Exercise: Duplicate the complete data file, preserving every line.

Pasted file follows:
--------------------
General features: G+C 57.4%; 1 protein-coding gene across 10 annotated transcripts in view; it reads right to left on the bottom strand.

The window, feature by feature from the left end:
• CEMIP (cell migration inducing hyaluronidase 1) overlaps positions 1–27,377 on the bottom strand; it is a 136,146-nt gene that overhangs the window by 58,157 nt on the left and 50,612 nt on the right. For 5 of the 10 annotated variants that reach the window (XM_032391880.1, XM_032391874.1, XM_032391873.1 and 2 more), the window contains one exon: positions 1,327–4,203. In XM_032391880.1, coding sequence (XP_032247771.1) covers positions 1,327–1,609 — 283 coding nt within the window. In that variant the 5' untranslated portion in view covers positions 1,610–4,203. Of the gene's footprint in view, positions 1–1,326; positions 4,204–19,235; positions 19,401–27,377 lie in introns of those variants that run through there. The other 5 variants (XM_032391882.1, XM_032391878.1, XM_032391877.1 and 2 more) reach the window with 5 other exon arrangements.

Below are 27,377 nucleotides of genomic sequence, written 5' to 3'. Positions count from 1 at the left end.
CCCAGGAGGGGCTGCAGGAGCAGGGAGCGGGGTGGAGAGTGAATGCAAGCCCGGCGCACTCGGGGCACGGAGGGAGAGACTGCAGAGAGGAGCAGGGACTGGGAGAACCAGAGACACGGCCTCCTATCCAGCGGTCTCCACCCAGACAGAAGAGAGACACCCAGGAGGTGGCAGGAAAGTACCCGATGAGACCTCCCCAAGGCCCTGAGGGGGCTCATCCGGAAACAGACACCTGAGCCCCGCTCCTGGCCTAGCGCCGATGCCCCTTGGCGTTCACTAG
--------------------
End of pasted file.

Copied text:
General features: G+C 57.4%; 1 protein-coding gene across 10 annotated transcripts in view; it reads right to left on the bottom strand.

The window, feature by feature from the left end:
• CEMIP (cell migration inducing hyaluronidase 1) overlaps positions 1–27,377 on the bottom strand; it is a 136,146-nt gene that overhangs the window by 58,157 nt on the left and 50,612 nt on the right. For 5 of the 10 annotated variants that reach the window (XM_032391880.1, XM_032391874.1, XM_032391873.1 and 2 more), the window contains one exon: positions 1,327–4,203. In XM_032391880.1, coding sequence (XP_032247771.1) covers positions 1,327–1,609 — 283 coding nt within the window. In that variant the 5' untranslated portion in view covers positions 1,610–4,203. Of the gene's footprint in view, positions 1–1,326; positions 4,204–19,235; positions 19,401–27,377 lie in introns of those variants that run through there. The other 5 variants (XM_032391882.1, XM_032391878.1, XM_032391877.1 and 2 more) reach the window with 5 other exon arrangements.

Below are 27,377 nucleotides of genomic sequence, written 5' to 3'. Positions count from 1 at the left end.
CCCAGGAGGGGCTGCAGGAGCAGGGAGCGGGGTGGAGAGTGAATGCAAGCCCGGCGCACTCGGGGCACGGAGGGAGAGACTGCAGAGAGGAGCAGGGACTGGGAGAACCAGAGACACGGCCTCCTATCCAGCGGTCTCCACCCAGACAGAAGAGAGACACCCAGGAGGTGGCAGGAAAGTACCCGATGAGACCTCCCCAAGGCCCTGAGGGGGCTCATCCGGAAACAGACACCTGAGCCCCGCTCCTGGCCTAGCGCCGATGCCCCTTGGCGTTCACTAG